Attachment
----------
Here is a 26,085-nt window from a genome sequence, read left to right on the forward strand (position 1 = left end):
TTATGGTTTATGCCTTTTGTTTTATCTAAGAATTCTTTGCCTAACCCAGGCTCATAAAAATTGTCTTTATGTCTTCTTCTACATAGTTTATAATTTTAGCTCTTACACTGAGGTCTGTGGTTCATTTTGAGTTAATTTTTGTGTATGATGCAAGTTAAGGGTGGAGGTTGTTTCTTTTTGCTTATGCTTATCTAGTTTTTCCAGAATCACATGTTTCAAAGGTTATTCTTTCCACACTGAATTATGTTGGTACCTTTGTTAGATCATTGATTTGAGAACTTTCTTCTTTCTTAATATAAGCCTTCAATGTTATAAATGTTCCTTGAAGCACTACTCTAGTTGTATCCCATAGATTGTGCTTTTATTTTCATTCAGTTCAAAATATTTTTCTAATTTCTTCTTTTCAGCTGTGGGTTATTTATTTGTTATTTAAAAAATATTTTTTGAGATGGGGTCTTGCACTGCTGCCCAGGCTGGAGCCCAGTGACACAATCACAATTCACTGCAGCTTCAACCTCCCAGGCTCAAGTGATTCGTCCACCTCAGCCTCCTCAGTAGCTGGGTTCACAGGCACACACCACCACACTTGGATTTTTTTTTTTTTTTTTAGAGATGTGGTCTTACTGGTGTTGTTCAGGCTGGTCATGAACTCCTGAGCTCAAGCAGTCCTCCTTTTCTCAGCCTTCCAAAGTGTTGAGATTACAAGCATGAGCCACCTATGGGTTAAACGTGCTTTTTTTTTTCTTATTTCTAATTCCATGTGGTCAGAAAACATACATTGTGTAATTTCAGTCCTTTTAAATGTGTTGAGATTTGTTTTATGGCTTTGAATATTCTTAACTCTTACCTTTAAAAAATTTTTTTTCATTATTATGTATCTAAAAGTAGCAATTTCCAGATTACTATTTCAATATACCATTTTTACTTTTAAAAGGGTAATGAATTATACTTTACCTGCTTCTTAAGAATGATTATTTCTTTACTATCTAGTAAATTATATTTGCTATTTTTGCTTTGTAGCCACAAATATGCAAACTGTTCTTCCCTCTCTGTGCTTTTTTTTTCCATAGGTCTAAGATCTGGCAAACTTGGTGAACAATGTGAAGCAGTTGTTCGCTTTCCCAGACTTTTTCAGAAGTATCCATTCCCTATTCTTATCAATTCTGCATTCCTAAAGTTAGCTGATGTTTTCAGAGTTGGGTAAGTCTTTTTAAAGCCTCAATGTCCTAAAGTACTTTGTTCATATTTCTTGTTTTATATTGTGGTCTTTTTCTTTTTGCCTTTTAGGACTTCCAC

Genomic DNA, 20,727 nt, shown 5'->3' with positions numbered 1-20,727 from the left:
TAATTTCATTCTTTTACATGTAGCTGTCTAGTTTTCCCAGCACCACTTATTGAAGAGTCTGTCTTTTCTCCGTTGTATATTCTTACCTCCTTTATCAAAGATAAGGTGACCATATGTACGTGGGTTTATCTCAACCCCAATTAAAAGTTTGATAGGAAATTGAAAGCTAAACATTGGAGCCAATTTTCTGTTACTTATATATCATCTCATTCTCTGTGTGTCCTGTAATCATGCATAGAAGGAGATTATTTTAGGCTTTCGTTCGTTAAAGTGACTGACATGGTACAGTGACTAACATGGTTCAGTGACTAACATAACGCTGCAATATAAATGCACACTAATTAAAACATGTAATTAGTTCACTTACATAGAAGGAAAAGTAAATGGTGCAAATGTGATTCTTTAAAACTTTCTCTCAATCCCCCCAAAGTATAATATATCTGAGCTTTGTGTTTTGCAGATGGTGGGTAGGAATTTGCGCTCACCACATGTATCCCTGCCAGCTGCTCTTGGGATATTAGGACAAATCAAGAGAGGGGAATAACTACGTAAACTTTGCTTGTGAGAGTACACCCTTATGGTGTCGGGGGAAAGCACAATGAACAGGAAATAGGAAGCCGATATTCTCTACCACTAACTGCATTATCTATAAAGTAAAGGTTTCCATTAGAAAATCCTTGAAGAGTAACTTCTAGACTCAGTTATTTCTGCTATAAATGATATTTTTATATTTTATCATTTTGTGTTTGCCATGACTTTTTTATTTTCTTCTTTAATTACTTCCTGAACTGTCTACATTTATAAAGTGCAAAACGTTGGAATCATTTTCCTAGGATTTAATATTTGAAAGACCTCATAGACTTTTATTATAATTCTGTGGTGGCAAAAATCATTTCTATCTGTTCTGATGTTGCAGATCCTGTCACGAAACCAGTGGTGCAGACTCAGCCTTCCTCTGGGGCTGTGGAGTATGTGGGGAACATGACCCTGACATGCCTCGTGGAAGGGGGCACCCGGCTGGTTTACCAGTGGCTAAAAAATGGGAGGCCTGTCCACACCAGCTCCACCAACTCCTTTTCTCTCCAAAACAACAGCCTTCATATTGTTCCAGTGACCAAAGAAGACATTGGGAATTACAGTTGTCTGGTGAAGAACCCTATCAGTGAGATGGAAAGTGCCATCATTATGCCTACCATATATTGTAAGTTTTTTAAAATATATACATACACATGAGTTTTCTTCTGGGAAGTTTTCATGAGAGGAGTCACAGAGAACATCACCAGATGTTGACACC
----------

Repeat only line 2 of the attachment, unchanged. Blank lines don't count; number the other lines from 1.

TTATGGTTTATGCCTTTTGTTTTATCTAAGAATTCTTTGCCTAACCCAGGCTCATAAAAATTGTCTTTATGTCTTCTTCTACATAGTTTATAATTTTAGCTCTTACACTGAGGTCTGTGGTTCATTTTGAGTTAATTTTTGTGTATGATGCAAGTTAAGGGTGGAGGTTGTTTCTTTTTGCTTATGCTTATCTAGTTTTTCCAGAATCACATGTTTCAAAGGTTATTCTTTCCACACTGAATTATGTTGGTACCTTTGTTAGATCATTGATTTGAGAACTTTCTTCTTTCTTAATATAAGCCTTCAATGTTATAAATGTTCCTTGAAGCACTACTCTAGTTGTATCCCATAGATTGTGCTTTTATTTTCATTCAGTTCAAAATATTTTTCTAATTTCTTCTTTTCAGCTGTGGGTTATTTATTTGTTATTTAAAAAATATTTTTTGAGATGGGGTCTTGCACTGCTGCCCAGGCTGGAGCCCAGTGACACAATCACAATTCACTGCAGCTTCAACCTCCCAGGCTCAAGTGATTCGTCCACCTCAGCCTCCTCAGTAGCTGGGTTCACAGGCACACACCACCACACTTGGATTTTTTTTTTTTTTTTTAGAGATGTGGTCTTACTGGTGTTGTTCAGGCTGGTCATGAACTCCTGAGCTCAAGCAGTCCTCCTTTTCTCAGCCTTCCAAAGTGTTGAGATTACAAGCATGAGCCACCTATGGGTTAAACGTGCTTTTTTTTTTCTTATTTCTAATTCCATGTGGTCAGAAAACATACATTGTGTAATTTCAGTCCTTTTAAATGTGTTGAGATTTGTTTTATGGCTTTGAATATTCTTAACTCTTACCTTTAAAAAATTTTTTTTCATTATTATGTATCTAAAAGTAGCAATTTCCAGATTACTATTTCAATATACCATTTTTACTTTTAAAAGGGTAATGAATTATACTTTACCTGCTTCTTAAGAATGATTATTTCTTTACTATCTAGTAAATTATATTTGCTATTTTTGCTTTGTAGCCACAAATATGCAAACTGTTCTTCCCTCTCTGTGCTTTTTTTTTCCATAGGTCTAAGATCTGGCAAACTTGGTGAACAATGTGAAGCAGTTGTTCGCTTTCCCAGACTTTTTCAGAAGTATCCATTCCCTATTCTTATCAATTCTGCATTCCTAAAGTTAGCTGATGTTTTCAGAGTTGGGTAAGTCTTTTTAAAGCCTCAATGTCCTAAAGTACTTTGTTCATATTTCTTGTTTTATATTGTGGTCTTTTTCTTTTTGCCTTTTAGGACTTCCAC